Nikki Bond, Senior Research Officer, Money and Mental Health
How our Research Community helped get information about money and mental health into GP surgeries
14 October 2021
Today we’re excited to share details on how our Research Community members have helped shape new information materials produced by the charity Mind to prevent financial difficulty. Back in 2019, our Research Community told us that there wasn’t enough information provided by healthcare professionals about the impact mental health problems can have on your finances. We then published our report Information is power which called on government bodies to fund the development and distribution of a range of materials about the prevention of financial difficulty. Now, we’re delighted to announce that this long-standing recommendation to break the link between money and mental health problems has come to fruition.
Over the last year, we’ve been supporting the mental health charity Mind, to produce a range of materials about preventing financial difficulty — shaped by the views, ideas and experiences of our Research Community members. In the next few months, you’re likely to see on social media, adverts and in thousands of GP surgeries a whole host of information and support to prevent financial difficulties for people with mental health problems.
The case for change
Difficulties earning, managing and spending money while unwell with mental health problems can be a recipe for financial trouble. These challenges contribute to people with mental health problems being three and a half times more likely to be in problem debt than people without mental health problems. Escalating debts, and increased collections activity from creditors, can all drive feelings of hopelessness and despair, which in turn, can exacerbate mental health problems and prolonging recovery.
Our research found that nearly two-thirds of people surveyed with experience of mental health problems thought they would have recovered more quickly if they had been helped to manage money better.
“For the issue [of money and mental health] to be raised at the outset [of my mental health problems]…so leaflets made available to draw my attention to the possibility of difficulties in over spending.” Expert by experience
Research Community members wanted to receive this help early in their mental health journey, with six in ten people agreeing that information would be valuable when they first received a diagnosis or treatment. Despite this, just one in twenty participants who had seen a GP about their mental health problems had been offered support or signposting to manage their money.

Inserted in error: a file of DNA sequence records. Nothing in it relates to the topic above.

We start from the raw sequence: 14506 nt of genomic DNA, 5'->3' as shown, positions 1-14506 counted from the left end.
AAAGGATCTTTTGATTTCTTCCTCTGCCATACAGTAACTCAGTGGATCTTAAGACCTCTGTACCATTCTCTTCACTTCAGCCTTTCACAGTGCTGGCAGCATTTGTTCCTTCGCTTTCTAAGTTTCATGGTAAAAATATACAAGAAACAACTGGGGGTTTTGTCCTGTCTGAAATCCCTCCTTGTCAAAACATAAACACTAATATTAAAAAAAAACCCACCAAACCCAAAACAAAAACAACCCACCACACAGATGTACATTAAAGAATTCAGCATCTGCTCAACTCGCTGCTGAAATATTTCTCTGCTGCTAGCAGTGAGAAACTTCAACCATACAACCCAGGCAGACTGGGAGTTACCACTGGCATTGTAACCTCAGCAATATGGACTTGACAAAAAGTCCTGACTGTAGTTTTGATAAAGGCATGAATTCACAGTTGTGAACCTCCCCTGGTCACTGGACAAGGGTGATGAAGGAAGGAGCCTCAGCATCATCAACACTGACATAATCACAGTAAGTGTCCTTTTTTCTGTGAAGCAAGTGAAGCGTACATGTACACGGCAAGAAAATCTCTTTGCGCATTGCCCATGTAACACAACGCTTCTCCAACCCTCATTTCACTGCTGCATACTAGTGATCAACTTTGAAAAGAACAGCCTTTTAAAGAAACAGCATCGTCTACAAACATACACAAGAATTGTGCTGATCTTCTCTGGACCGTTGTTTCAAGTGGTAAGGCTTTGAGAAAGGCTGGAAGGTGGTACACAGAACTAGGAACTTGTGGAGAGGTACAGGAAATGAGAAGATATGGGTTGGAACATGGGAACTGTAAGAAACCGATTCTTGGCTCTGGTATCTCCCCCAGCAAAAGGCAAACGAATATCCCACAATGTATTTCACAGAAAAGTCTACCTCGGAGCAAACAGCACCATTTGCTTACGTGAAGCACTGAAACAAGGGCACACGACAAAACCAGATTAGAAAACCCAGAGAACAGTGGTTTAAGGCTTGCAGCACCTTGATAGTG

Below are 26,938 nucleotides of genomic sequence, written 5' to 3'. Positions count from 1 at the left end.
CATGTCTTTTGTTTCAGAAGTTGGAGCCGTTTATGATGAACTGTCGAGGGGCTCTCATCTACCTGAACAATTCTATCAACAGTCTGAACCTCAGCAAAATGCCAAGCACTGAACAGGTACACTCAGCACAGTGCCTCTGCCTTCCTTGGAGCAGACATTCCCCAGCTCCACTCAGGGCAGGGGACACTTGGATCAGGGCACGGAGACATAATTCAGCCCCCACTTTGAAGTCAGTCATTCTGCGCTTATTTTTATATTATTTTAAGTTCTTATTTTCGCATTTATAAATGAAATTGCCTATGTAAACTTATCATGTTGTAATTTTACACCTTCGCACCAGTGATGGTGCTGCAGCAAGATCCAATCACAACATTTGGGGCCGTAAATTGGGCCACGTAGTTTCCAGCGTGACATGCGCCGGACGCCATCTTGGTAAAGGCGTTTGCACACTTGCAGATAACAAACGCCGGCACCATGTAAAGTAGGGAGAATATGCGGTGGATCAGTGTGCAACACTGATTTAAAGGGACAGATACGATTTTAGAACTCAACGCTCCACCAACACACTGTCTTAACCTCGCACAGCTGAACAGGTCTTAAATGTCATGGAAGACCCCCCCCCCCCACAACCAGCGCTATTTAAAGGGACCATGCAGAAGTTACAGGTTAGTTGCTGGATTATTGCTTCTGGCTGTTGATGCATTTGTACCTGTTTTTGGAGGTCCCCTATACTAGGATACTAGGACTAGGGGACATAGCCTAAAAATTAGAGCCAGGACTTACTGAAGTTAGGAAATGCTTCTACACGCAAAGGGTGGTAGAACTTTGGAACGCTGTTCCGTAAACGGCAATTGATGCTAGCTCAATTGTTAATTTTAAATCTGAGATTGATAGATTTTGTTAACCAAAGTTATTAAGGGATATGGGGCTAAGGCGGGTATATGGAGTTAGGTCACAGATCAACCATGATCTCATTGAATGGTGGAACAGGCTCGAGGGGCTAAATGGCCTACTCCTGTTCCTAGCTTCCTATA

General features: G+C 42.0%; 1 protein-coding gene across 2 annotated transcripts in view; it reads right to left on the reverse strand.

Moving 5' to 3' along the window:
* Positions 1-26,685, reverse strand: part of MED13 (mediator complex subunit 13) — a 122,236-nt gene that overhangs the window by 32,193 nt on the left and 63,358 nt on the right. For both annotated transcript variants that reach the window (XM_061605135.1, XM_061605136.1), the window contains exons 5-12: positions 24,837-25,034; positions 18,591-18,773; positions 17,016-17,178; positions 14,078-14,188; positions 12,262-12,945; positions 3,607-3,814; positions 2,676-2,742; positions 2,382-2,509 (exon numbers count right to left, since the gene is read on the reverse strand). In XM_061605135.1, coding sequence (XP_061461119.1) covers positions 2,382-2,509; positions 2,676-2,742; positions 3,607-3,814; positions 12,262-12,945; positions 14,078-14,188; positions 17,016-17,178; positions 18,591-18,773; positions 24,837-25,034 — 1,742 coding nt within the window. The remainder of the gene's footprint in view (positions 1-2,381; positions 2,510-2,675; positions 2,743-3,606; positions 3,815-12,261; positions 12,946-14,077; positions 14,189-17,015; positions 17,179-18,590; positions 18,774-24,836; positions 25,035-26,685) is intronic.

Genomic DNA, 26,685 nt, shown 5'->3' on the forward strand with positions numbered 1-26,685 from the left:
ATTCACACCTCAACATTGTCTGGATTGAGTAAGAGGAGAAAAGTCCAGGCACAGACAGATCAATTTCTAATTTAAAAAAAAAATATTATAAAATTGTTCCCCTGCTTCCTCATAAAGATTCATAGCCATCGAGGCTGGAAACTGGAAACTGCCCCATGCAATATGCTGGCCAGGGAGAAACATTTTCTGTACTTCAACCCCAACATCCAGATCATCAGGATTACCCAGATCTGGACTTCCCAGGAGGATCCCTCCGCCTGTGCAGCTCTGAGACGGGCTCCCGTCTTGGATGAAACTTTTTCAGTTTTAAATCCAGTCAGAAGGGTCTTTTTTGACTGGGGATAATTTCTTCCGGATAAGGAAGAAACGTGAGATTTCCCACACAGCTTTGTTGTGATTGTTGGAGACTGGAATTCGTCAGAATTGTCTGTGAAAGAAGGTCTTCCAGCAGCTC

The support people need
People with lived experience of mental health problems told us they wanted three key types of preventative support:
- Emotional support – to manage thoughts and feelings around money. The stress and anxiety that can accompany financial problems can be overwhelming, and validation and encouragement to tackle the problem can make all the difference.
- Information – on how mental health conditions might affect money management capabilities, so people can put financial safeguards in place to protect themselves. Information on budgeting apps and spending alerts can be incredibly helpful too.
- Practical support – people often need practical assistance to ensure they’re in receipt of full benefit entitlements or help to liaise with creditors.
Stepping up to the plate
We were delighted when, back at the start of the pandemic, Mind, funded by Barclays, asked us to work with them to pilot a service and produce resources that would support people with mental health problems to prevent financial difficulties. By providing accessible support and information about the link between mental health and money – Mind are working to challenge the double stigma around money worries and mental health problems.
These resources will provide people experiencing mental health problems with information about the links between money and mental health, practical advice and guidance, and support to ensure people experiencing difficulties can access appropriate support at the earliest possible opportunity.
But we’re not stopping here. The efforts to prevent financial difficulties for people experiencing mental health problems extend beyond providing people with information and signposting. Over the next few months we’ll be considering the specific needs of people with severe mental health problems who may struggle to act upon information and signposting and need additional support to prevent financial difficulties.
You can find more information on Mind’s Investing in Mental Health programme here.
You can also contribute to our research by becoming a member of our Research Community – join here.